In the Manchu language qiāo are jan and bào are yoro. But differing from the Chinese, they also use these words to designate the entire arrow. A whistling arrow is a jan as well, without having to add the word for arrow. A separate bào without any holes does go by a different name, it is called bokita in Manchu. But when mounted on a shaft, the whole is called yoro again. Now these are just basic guidelines, arrow typology in the Manchu language justifies an article on its own.
Some antique whistle arrows, whistling arrows and whistle heads.
Something I've been meaning to clear up, hare fork arrows!
One of the more peculiar types of hunting arrows found in Manchuria is a type that turns up in Qing literature and military regulations as the so-called tùchā 兔叉, "hare fork arrow", or garma in Manchu. They come in a variety of versions, some with and some without a whistle but always with prongs behind its tip. These arrows are often erroneously identified as "fire arrows", perhaps following a popular article on whistling arrows by Liao Wanzhen published on ATARN in '99. When looking at such pronged arrowheads the theory easily springs to mind. But when going through classical literature to find any confirmation for this idea, all variations of this arrow are consistently and without exception associated with the hunting of small game, primarily hare and fowl.
Then what about those "fire arrows"?
"Fire arrows" are mentioned in Chinese military literature but more often than not they refer to self-propelled rockets known in China from at least the 13th century onwards. Of the more than one hundred arrow types described in Qing dynasty official texts, none of them is associated with fire. Neither does the late Ming military treatise wubeizhi make any mention of fire arrows used by archers. But guess what: it does list a hare fork arrow, probably inspired on designs from the Manchurian regions.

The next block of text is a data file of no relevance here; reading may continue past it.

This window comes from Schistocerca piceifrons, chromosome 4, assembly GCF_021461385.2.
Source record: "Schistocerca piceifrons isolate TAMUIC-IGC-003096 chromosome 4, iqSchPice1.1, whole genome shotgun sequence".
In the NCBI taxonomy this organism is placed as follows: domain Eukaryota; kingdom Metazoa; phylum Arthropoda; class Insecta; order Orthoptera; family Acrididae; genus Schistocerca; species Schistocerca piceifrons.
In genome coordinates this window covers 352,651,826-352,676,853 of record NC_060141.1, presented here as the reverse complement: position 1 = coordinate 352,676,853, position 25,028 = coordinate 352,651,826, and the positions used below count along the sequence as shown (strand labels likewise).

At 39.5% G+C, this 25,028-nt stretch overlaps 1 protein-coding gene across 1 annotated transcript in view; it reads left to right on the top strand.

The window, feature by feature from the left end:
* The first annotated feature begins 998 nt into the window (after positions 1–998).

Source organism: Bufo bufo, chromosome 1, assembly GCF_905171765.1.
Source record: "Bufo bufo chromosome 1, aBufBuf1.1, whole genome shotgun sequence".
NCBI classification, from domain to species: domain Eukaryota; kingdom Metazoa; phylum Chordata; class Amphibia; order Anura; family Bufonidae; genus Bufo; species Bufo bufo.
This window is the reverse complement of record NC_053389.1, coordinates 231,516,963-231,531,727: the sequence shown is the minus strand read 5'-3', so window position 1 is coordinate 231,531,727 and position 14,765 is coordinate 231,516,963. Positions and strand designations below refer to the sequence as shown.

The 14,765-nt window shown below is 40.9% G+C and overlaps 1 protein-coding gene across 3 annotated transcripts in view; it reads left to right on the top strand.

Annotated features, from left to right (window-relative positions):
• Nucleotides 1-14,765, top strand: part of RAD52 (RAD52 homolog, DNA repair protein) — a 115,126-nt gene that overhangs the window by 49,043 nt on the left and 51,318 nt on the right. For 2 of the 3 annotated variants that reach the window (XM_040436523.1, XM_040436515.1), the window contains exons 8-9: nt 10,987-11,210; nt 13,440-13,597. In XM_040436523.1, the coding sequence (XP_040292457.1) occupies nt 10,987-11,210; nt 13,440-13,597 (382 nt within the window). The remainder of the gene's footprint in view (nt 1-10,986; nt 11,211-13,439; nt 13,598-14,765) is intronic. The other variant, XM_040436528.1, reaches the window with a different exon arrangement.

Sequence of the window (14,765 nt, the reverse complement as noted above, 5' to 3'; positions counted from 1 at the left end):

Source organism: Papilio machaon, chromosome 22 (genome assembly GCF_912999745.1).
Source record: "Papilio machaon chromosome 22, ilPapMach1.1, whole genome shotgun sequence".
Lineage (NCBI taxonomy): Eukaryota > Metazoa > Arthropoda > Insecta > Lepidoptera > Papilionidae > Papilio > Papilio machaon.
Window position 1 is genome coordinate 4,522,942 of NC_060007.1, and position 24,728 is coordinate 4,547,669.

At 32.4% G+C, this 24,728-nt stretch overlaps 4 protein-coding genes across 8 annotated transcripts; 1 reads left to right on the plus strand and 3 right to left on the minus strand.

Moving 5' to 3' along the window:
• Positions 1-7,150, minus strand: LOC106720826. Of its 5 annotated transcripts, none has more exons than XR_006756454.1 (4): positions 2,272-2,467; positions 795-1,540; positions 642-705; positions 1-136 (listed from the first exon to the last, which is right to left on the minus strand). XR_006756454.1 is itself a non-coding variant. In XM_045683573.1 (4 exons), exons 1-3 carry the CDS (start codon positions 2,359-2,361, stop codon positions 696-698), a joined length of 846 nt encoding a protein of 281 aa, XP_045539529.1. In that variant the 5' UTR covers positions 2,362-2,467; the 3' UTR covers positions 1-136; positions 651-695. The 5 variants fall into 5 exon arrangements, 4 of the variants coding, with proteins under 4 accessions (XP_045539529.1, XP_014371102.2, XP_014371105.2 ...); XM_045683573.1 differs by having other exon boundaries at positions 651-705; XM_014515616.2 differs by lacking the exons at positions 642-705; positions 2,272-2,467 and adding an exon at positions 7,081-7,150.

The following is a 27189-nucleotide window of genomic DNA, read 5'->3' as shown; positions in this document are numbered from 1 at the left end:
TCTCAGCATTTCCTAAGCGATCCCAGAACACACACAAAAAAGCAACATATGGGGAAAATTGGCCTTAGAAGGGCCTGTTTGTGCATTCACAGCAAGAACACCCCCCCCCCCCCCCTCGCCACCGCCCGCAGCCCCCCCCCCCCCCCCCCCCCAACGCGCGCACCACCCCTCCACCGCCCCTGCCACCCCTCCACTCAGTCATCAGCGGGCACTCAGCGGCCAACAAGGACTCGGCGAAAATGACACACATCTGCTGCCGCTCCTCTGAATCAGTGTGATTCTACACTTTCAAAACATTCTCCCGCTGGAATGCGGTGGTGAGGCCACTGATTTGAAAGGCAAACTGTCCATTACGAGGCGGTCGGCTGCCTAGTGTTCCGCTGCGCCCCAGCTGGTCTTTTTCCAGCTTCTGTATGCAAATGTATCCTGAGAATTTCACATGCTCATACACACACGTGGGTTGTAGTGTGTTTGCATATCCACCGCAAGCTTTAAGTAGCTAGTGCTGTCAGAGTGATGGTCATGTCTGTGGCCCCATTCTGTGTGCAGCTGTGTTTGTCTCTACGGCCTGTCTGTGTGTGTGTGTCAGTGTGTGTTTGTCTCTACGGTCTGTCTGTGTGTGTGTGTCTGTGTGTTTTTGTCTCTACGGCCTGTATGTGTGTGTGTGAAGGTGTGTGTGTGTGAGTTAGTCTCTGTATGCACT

Left a hare fork arrow from the late Ming Wubeizhi of 1628, right a hare fork from the mid Qing Huangchao Liqi Tushi of 1766.
Some variations on hare forks from different periods.
GLOSSARY OF CHINESE TERMS
shàojiàn (哨箭) A whistling arrow. Literally "screaming arrow", an otherwise regular arrow but with a whistling compartment behind its arrowhead.
bàojiàn (骲箭) An arrow that carries a bulging head at the end of its shaft that may or may not function as a whistle.
qiāo (骹) A thickened part behind the arrowhead of an arrow that may or may not function as a whistle. On whistling arrows this part is the whistle.
bào (骲) A thickened feature at the end of a shaft that may or may not function as a whistle. On whistle arrows this part is the whistle.
qǐ léng (起棱) Ridges
chuān (穿) Holes
tùchā (兔叉) Hare fork
tiěchǐ (鐵齒) Iron prong
Comments, questions? Break loose below: